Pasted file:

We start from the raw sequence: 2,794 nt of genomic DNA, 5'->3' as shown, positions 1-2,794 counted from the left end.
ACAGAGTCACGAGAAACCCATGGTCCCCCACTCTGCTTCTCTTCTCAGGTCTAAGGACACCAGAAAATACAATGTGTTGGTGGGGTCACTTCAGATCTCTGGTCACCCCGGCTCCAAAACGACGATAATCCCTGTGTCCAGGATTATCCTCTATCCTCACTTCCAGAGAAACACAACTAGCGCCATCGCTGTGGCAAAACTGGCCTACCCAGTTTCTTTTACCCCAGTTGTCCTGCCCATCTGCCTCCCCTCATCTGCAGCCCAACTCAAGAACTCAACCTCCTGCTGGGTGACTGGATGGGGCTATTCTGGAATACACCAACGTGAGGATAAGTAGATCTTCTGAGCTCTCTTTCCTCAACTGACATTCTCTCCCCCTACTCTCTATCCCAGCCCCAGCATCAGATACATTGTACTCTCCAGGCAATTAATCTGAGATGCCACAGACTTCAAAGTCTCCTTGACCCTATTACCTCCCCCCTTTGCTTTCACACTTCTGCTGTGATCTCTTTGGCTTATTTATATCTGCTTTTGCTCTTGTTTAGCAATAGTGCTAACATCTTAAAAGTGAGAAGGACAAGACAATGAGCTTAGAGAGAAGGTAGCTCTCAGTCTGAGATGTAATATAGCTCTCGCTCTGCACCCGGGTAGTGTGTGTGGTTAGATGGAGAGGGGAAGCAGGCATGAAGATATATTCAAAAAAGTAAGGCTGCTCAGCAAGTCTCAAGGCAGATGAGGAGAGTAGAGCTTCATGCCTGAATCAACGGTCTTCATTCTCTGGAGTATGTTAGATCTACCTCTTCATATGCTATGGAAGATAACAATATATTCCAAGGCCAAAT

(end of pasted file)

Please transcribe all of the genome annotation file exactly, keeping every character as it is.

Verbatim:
We start from the raw sequence: 2,794 nt of genomic DNA, 5'->3' as shown, positions 1-2,794 counted from the left end.
ACAGAGTCACGAGAAACCCATGGTCCCCCACTCTGCTTCTCTTCTCAGGTCTAAGGACACCAGAAAATACAATGTGTTGGTGGGGTCACTTCAGATCTCTGGTCACCCCGGCTCCAAAACGACGATAATCCCTGTGTCCAGGATTATCCTCTATCCTCACTTCCAGAGAAACACAACTAGCGCCATCGCTGTGGCAAAACTGGCCTACCCAGTTTCTTTTACCCCAGTTGTCCTGCCCATCTGCCTCCCCTCATCTGCAGCCCAACTCAAGAACTCAACCTCCTGCTGGGTGACTGGATGGGGCTATTCTGGAATACACCAACGTGAGGATAAGTAGATCTTCTGAGCTCTCTTTCCTCAACTGACATTCTCTCCCCCTACTCTCTATCCCAGCCCCAGCATCAGATACATTGTACTCTCCAGGCAATTAATCTGAGATGCCACAGACTTCAAAGTCTCCTTGACCCTATTACCTCCCCCCTTTGCTTTCACACTTCTGCTGTGATCTCTTTGGCTTATTTATATCTGCTTTTGCTCTTGTTTAGCAATAGTGCTAACATCTTAAAAGTGAGAAGGACAAGACAATGAGCTTAGAGAGAAGGTAGCTCTCAGTCTGAGATGTAATATAGCTCTCGCTCTGCACCCGGGTAGTGTGTGTGGTTAGATGGAGAGGGGAAGCAGGCATGAAGATATATTCAAAAAAGTAAGGCTGCTCAGCAAGTCTCAAGGCAGATGAGGAGAGTAGAGCTTCATGCCTGAATCAACGGTCTTCATTCTCTGGAGTATGTTAGATCTACCTCTTCATATGCTATGGAAGATAACAATATATTCCAAGGCCAAAT